"configurations": [
        // #lldbclient-generated-begin
        // #lldbclient-generated-end
    ] uses these comments to detect where to write the config. If there are other items in the list, add the comment lines to the end after the other configurations.

  4. Run the following command in the terminal where you've run and lunch: --setup-forwarding vscode-lldb \
          --vscode-launch-file LAUNCH_JSON_PATH \
          ANY_OTHER_FLAGS -p pid | -n proc-name | -r ... writes the generated config into launch.json and continues running. This is expected; don't kill the program. If you omit the --vscode-launch-file the script will print the JSON snippet that you will need to copy and paste into launch.json manually.

    The -r flag must be the last flag if it is present due to how flags are parsed by the tool.

  5. Open the Run and Debug side bar - the new configuration should appear in the debugger list. Press Start Debugging (F5). The debugger should connect after 10 to 30 seconds.

    If the new configuration did not appear in the Run and Debug view, reload the window to refresh the debugger list - press Ctrl+Shift+P and type reload window.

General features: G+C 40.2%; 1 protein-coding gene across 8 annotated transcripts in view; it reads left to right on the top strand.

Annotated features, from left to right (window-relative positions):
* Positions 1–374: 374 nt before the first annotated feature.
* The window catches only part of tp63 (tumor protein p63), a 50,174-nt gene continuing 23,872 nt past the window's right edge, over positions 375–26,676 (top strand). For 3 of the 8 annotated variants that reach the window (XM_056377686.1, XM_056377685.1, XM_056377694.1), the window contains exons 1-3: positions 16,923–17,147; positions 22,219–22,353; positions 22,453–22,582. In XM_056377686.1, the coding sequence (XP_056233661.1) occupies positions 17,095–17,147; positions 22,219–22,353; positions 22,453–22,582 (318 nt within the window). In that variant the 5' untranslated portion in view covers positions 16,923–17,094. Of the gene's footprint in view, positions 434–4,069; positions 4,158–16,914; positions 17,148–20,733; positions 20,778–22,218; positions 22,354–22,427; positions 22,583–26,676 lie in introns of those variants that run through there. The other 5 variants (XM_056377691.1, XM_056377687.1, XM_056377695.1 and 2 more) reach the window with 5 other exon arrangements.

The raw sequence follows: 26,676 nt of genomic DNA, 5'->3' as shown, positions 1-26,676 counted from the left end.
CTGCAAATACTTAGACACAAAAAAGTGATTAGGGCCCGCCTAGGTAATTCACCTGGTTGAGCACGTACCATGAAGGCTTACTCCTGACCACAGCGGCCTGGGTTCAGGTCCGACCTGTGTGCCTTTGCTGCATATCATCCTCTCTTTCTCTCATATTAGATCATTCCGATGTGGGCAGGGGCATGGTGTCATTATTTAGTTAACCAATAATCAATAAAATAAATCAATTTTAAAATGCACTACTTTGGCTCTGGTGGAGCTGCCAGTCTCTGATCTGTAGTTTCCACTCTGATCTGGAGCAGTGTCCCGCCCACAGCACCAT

6. When you're done debugging, go to the terminal running and press Enter to end the program. Subsequent runs of the script would generate the config between the #lldbclient-generated comments and replace the old contents, you do not need to remove them manually.

To add custom properties to the generated launch config, you can use the --vscode-launch-props flag. For example: --setup-forwarding vscode-lldb \
    --vscode-launch-props \
    '{"initCommands" : ["script print(\"Hello\")"], "preLaunchTask" : "Build"}' \
The example properties would make VS Code run a task named Build before debugging and appends a new debug initialization step to the steps generated by the script. You can find an overview of available properties in the VS Code documentation and in the User Manual of the CodeLLDB extension.